Car chases, chariot races
Will the Guggenheim shoot-out in "The International" go down as one of the most rip-roaring action sequences in movie history? Time will tell. For perspective, let's look at a few movie moments that are slam-bang classics.
Three months in production, featuring 8,000 extras on the largest set built to that time, the chariot race in this multi-Oscar winner is still a brutally fast knuckle-biter that just keeps amping up the action. Contrary to urban legend, no stuntmen were killed, and that may be the biggest miracle of all.
THE FRENCH CONNECTION (1971)
The car chase to end all car chases is actually a subway chase, as NYC cop Popeye Doyle (Gene Hackman) races under the Brooklyn elevated B line after a train holding his quarry. Shot with not nearly enough official permission, and it looks it.
THE UNTOUCHABLES (1987)
Brian DePalma has some nerve: The Union Station gunfight between Eliot Ness and several of Al Capone's meanest is modeled on the Odessa Steps sequence from the 1925 Russian classic "The Battleship Potemkin" - right down to the runaway baby carriage.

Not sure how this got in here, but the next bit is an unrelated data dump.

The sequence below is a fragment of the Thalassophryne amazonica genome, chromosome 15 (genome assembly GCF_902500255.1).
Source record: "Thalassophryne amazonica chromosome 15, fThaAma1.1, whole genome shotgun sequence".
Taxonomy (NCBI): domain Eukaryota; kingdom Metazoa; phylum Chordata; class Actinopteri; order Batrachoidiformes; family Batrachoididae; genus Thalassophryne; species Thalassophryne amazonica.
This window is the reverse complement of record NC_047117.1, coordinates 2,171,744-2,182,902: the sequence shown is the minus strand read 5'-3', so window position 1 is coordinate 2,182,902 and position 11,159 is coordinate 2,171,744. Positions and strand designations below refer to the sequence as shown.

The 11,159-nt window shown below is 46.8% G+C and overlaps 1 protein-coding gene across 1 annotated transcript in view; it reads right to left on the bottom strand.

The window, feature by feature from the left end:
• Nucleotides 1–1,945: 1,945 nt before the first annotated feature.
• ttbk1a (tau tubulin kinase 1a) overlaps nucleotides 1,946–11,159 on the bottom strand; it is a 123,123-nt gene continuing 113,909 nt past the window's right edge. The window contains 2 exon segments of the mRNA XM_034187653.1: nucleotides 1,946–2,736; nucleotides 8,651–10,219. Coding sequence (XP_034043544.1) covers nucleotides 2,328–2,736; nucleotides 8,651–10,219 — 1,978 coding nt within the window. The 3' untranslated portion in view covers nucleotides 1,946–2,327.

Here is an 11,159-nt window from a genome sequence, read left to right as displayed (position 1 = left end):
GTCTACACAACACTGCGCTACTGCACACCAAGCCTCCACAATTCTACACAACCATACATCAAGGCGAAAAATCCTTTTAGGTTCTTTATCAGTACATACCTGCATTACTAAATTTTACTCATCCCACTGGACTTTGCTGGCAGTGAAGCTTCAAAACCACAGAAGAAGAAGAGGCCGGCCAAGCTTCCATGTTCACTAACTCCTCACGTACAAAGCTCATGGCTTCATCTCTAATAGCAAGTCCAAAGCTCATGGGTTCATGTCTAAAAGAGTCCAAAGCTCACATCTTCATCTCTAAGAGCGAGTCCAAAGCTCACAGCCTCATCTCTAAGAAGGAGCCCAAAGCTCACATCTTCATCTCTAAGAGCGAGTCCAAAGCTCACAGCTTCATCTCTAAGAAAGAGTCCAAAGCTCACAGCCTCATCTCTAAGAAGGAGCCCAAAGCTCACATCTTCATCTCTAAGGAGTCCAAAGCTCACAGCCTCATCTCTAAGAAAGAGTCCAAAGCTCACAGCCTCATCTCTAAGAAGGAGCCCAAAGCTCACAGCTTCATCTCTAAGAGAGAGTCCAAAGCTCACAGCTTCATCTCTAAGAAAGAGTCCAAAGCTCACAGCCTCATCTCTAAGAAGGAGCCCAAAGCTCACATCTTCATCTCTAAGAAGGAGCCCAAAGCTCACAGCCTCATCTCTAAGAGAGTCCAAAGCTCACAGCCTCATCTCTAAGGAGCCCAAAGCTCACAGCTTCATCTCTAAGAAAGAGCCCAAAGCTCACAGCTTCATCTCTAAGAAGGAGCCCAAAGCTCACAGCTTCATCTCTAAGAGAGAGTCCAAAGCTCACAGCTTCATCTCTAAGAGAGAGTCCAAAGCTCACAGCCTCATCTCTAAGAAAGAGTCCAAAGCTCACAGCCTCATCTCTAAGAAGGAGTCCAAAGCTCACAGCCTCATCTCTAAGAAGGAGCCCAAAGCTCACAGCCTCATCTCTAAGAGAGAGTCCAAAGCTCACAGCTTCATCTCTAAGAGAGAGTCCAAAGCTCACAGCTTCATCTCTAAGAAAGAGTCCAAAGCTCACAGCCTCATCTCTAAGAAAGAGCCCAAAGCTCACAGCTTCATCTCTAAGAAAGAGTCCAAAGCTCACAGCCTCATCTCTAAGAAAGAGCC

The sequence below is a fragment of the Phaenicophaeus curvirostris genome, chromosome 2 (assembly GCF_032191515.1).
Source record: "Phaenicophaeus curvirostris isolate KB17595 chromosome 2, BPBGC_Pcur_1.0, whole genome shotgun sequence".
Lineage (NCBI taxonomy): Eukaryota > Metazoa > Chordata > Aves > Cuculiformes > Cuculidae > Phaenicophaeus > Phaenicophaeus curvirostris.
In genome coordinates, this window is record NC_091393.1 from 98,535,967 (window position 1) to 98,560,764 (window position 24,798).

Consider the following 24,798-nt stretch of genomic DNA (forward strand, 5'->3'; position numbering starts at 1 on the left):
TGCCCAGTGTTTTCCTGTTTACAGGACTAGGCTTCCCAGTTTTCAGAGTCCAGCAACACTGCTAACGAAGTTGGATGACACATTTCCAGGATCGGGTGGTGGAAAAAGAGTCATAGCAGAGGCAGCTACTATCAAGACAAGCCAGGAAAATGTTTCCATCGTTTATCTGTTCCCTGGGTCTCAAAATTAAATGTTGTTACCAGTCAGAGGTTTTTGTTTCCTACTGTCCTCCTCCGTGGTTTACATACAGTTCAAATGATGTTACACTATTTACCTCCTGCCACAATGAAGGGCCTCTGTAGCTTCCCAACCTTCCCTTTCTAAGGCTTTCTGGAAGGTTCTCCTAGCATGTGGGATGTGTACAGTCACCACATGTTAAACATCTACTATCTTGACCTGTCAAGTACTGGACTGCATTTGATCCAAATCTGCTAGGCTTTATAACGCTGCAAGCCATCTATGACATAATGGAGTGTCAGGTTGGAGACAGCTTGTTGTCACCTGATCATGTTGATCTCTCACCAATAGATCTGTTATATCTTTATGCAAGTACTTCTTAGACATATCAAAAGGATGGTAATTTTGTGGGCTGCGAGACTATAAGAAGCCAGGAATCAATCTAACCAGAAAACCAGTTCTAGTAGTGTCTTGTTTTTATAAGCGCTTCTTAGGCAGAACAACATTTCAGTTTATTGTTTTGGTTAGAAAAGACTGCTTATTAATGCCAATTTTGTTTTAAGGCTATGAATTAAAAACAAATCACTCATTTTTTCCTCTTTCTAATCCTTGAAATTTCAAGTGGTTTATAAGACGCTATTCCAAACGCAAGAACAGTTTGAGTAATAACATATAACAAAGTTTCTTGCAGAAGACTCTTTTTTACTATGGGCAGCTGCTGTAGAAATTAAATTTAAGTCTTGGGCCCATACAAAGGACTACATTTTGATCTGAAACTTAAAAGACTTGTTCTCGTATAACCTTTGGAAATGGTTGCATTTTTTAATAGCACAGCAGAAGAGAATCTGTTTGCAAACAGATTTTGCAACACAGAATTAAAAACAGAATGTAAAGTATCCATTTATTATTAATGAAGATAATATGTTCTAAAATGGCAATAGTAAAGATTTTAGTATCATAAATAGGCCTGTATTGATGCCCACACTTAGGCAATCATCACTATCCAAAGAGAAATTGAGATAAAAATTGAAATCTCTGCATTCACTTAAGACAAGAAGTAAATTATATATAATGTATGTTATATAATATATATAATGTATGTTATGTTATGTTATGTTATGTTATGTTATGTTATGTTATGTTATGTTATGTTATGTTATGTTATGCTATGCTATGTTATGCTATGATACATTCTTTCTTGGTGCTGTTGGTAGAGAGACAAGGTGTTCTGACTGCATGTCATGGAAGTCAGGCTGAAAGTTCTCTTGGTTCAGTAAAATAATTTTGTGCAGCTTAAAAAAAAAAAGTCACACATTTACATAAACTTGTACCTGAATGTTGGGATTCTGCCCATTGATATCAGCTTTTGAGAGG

SAVING PRIVATE RYAN (1998)
Calling Steven Spielberg's re-creation of the Normandy landing an "action scene" is like calling the Mona Lisa a drawing - it's almost disrespectful. On the technical levels of camerawork, editing, and sound recording, though, this is one of the signal achievements of physical cinema.
THE MATRIX (1999)
The whole movie is one long action scene, so which frames do you pick out? The subway fight? The rooftop set-to? We'll go with the lobby shoot-out, which set the bar for destruction of corporate interior design.